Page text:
Taryn's Reviews > Bring Up the Bodies

Bring Up the Bodies by Hilary Mantel
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's review
May 02, 12

bookshelves: favorite-books-ever, what-i-read-in-2012, arc
Read from April 20 to 29, 2012

It's so, so deliciously fun to read about characters who are unrepentantly good at what they do--even (or especially) if what they do isn't very nice. Competent, confident characters are just cool. Think about it: Wolverine. Michonne. Han Solo. Samuel L. Jackson. Dean Winchester. Thomas Cromwell.

Yes, Thomas Cromwell, friend and minister to King Henry the VIII of England. Cromwell is a magnificent bastard, and I mean that in the best way possible. Even as he helps to engineer the downfall of Anne Boleyn, I couldn't help but root for him; he does what he needs to do to ensure Henry's happiness and his own house's security, and does it with ruthless competence.

In Bring Up the Bodies, Hilary Mantel's sequel to her Man Booker Prize-winning Wolf Hall, she follows Cromwell in the weeks immediately preceding the fall of Anne Boleyn. Whereas Wolf Hall took place over the course of a few years, the action in Bring Up the Bodies is compressed, to great effect: we jump right into the action and the pace doesn't let up until the final pages. I found it just as un-put-down-able as Wolf Hall, which was one of my favorite reads of 2010.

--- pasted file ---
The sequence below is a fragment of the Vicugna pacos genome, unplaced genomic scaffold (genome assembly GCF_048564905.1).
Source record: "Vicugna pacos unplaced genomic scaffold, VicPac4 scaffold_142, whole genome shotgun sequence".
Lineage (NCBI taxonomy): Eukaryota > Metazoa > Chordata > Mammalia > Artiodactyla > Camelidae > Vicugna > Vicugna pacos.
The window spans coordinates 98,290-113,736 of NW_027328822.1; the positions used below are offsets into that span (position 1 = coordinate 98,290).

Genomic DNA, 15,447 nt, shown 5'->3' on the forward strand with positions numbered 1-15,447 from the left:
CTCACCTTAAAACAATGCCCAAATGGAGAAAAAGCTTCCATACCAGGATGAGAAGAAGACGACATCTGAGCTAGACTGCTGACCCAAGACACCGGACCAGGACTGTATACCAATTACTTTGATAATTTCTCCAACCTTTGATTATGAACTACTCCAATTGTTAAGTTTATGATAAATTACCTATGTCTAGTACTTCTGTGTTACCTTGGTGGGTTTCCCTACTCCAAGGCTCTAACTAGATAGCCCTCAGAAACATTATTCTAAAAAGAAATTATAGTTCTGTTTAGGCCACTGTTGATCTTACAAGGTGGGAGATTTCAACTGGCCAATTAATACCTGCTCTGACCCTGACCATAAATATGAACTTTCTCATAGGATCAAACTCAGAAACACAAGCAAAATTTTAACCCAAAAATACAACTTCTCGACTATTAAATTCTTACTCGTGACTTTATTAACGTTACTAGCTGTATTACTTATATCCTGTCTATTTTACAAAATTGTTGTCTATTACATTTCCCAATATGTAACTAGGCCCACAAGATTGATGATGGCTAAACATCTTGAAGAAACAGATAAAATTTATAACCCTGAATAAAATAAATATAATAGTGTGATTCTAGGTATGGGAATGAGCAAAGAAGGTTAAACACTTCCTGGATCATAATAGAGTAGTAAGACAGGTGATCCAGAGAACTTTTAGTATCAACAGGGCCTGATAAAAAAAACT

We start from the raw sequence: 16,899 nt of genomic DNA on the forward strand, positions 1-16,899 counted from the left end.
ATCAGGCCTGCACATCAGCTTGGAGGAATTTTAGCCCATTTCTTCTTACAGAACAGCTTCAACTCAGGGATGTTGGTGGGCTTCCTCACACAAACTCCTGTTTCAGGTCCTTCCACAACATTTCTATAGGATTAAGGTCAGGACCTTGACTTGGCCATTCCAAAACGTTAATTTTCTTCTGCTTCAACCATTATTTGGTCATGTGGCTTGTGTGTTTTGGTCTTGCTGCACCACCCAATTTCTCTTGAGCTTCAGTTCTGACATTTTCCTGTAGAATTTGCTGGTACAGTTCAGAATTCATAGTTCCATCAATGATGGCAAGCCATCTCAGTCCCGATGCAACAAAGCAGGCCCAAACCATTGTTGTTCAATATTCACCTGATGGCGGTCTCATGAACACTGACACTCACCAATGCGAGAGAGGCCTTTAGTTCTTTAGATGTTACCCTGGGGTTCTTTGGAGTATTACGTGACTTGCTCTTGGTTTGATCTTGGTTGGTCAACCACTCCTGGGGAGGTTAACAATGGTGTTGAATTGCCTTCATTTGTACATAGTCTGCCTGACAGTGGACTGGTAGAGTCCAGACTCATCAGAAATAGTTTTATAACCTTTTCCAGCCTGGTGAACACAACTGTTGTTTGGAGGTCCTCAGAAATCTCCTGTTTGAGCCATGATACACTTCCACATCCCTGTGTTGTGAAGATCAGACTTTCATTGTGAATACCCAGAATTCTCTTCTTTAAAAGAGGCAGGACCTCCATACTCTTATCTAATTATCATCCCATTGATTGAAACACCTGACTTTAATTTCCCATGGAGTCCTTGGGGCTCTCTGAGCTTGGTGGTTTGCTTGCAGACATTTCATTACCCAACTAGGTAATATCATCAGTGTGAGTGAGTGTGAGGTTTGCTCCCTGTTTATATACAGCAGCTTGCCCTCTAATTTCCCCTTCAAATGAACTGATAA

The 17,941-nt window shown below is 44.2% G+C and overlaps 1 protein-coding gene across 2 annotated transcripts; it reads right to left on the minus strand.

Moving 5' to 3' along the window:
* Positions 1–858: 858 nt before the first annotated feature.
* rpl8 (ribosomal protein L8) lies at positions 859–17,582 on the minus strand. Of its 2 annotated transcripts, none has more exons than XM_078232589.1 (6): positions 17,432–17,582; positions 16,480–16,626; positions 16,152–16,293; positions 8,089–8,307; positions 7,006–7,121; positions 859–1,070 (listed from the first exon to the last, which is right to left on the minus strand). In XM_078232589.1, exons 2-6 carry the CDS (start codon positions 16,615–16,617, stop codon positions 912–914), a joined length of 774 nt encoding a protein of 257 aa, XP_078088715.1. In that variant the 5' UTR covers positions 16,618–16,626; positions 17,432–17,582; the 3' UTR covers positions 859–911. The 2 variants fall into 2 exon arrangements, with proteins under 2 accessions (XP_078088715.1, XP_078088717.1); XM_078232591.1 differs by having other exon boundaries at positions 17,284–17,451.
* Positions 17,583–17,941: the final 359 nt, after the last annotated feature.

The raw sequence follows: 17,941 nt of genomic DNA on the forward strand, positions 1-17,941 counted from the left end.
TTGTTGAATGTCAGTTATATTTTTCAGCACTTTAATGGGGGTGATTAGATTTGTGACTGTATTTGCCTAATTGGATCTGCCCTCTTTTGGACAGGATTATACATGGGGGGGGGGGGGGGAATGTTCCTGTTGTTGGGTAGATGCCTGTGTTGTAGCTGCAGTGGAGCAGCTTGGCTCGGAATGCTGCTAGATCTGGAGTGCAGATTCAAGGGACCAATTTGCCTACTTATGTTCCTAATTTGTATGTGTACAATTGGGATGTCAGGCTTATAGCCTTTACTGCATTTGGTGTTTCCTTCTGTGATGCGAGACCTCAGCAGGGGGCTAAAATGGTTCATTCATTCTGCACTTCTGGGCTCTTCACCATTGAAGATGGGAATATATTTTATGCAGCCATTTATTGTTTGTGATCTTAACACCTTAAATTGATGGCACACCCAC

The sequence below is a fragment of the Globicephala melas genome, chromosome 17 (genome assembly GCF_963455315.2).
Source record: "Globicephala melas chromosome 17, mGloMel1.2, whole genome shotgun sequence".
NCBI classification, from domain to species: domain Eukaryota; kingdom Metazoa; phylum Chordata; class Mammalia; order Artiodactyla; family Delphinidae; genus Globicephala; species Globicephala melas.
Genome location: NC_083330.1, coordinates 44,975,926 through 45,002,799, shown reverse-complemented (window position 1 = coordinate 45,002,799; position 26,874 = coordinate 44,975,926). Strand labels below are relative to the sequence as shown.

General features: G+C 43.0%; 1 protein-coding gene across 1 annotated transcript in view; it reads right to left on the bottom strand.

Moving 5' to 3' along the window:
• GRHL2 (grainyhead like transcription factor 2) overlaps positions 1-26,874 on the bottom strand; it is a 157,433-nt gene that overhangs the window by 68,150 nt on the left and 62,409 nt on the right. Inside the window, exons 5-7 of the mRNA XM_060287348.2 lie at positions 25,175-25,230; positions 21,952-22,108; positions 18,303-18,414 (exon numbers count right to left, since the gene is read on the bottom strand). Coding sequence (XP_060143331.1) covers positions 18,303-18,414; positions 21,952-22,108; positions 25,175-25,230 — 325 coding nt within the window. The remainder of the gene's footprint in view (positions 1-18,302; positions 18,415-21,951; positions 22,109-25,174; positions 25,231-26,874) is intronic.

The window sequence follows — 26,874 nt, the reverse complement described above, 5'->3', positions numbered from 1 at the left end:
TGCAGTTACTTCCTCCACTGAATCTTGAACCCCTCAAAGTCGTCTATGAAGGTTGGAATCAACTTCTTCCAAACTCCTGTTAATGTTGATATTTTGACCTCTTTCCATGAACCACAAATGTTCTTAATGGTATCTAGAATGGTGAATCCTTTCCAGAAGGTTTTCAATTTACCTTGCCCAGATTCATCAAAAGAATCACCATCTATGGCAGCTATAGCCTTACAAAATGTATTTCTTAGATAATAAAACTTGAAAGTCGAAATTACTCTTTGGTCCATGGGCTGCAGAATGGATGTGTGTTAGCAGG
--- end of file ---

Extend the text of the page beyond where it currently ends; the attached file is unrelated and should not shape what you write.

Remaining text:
As I said above, Cromwell as characterized by Mantel is a scrappy, capable figure who, despite helping Henry challenge the supremacy of Rome, is still an underdog in a world that values noble blood, not street smarts and a quick tongue. The constant tension between Cromwell's successes for his new allies and their disdain for his methods and his humble origins was fascinating. And enraging. Though he has earned England wealth and helped to usher in what is later called the Reformation, he is still treated with scorn and derision from younger and less-accomplished men.

And while his relationship with King Henry the VIII is mutually beneficial, Cromwell's continued success depends entirely on his ability to placate this man. Mantel successfully conveys the uncertainty (and frankly, terror) of serving a monarch. Though Cromwell is quick to point out his good qualities, like friendliness, Henry VIII truly comes across like a dangerous child. He has little-to-no impulse control, paired with absolute power and a willingness to bend laws to suit himself. His various love affairs are honestly ridiculous, as he flits from young, attractive lady to young, attractive lady. Cromwell will sometimes quote from his mental copy of "the Book of Henry," or his techniques for staying in Henry's good graces, and you begin to understand the unending pressures exerted by Henry's presence. (I think this book may have made me into some sort of anti-monarchical radical?)

Please read the rest of my review over at Bookwanderer!

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Quotes Taryn Liked

Hilary Mantel
“Those who are made can be unmade.”
Hilary Mantel, Bring Up the Bodies

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